China Moves Towards Creation of Anti-Corruption Commission

By Eva Rian, International News Writer

During next year’s annual meeting of parliament, China could see a new national supervision law passed and a commission expanding President Xi Jinping’s anti-corruption campaign established. This information became known through a report issued by the official Xinhua news agency, but prior to this release, little was known about the campaign or this new commission.

Other than emphasizing the future need for coordination at all levels of government to root out corruption, the report also provided interesting information about past doings of the campaign, such as the ousts of former Chongqing party boss Sun Zhengcai, former security tsar Zhou Yongkang, and other top officials. The reasons for these arrests mainly focused on graft, painting the outcasts as “schemers” and “plotters out to further their own careers” – a striking contrast to prior assertions that politics rather than graft was the cause of their downfall.

The Central Commission for Discipline Inspection (CCDI), currently the party’s chief anti-graft watchdog, is championing the movement, as head Zhao Leji has clearly told the commission their fight against corruption must result in a “sweeping victory” and establish an “institutionalized legal framework” to systematically combat the possibility of future corruption among officials.

Such a strong statement from Zhao is particularly curious given that Zhao has only recently taken over leadership of the CCDI from Wang Qishan, who had been widely credited with the success and vigor of the graft fight until now. According to the Guardian, analysts say Zhao is likely to take a more institutional approach.

The new group, currently stylized the “National Supervision Commission,” is set to share power and resources with the CCDI, and ultimately work alongside it. According to announcements from last year, it will also merge multiple additional anti-graft units. Furthermore, in the specific context of Xi’s anti-graft goals, it will expand the scope of the campaign to include employees at state-backed institutions who are not necessarily members of the party. The campaign itself has built up an “irreversible” momentum according to Xi’s congress address, which numbers seem to support. Since coming to power in 2012, the anti-corruption push has jailed or punished nearly 1.4 million party members. Now a focus on attacking corruption at the root is emerging – namely, creating a central leading group to improve and oversee China’s governance, which should be based in the rule of law.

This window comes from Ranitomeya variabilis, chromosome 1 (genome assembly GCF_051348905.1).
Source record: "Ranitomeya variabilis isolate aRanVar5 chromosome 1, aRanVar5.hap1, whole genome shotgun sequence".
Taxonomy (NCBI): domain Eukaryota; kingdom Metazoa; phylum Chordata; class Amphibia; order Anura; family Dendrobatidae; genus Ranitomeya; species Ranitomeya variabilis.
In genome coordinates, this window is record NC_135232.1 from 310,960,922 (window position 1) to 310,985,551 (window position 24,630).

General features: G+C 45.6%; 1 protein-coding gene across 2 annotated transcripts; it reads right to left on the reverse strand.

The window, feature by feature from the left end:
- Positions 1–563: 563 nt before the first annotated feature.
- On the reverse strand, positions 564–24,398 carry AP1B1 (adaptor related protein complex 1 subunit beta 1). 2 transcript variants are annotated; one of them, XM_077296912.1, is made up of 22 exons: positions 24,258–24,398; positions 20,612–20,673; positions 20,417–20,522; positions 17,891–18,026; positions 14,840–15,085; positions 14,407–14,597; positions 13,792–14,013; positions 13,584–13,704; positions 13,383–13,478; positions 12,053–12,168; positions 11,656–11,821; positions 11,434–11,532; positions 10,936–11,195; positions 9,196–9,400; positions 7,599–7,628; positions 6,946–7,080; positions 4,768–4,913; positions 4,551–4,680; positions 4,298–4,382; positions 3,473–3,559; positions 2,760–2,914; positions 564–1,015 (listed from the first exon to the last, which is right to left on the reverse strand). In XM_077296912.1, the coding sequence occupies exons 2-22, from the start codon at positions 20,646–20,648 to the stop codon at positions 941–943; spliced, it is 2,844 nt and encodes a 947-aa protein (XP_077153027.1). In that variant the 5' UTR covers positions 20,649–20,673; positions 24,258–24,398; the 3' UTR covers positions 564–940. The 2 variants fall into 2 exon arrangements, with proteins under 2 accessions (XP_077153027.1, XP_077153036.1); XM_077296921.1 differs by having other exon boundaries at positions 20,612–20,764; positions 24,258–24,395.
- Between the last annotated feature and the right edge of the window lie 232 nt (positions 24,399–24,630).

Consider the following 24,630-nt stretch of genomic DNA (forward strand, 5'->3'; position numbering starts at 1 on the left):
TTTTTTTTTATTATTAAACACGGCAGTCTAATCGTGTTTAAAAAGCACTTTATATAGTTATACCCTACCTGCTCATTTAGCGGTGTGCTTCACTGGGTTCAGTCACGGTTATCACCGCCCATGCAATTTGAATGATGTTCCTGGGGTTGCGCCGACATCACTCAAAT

Another momentous movement in Xi’s campaign concerns “shuanggui,” secretive interrogations that have been subject to much outcry by international rights groups due to allegations of torture methods such as sleep deprivation being used to obtain confessions. During these interrogations, the CCDI regularly put those accused of graft and other disciplinary violation through extrajudicial detention, isolation, and interrogation. Previously, the legal system would only come into play when the CCDI handed cases over to the police and judiciary for prosecution. However, in his recent congress address, Xi announced that the party would scrap this practice.

 

A version of this article appeared in the Tuesday, November 7th print edition.

Contact Eva at

eva.rian@student.shu.edu

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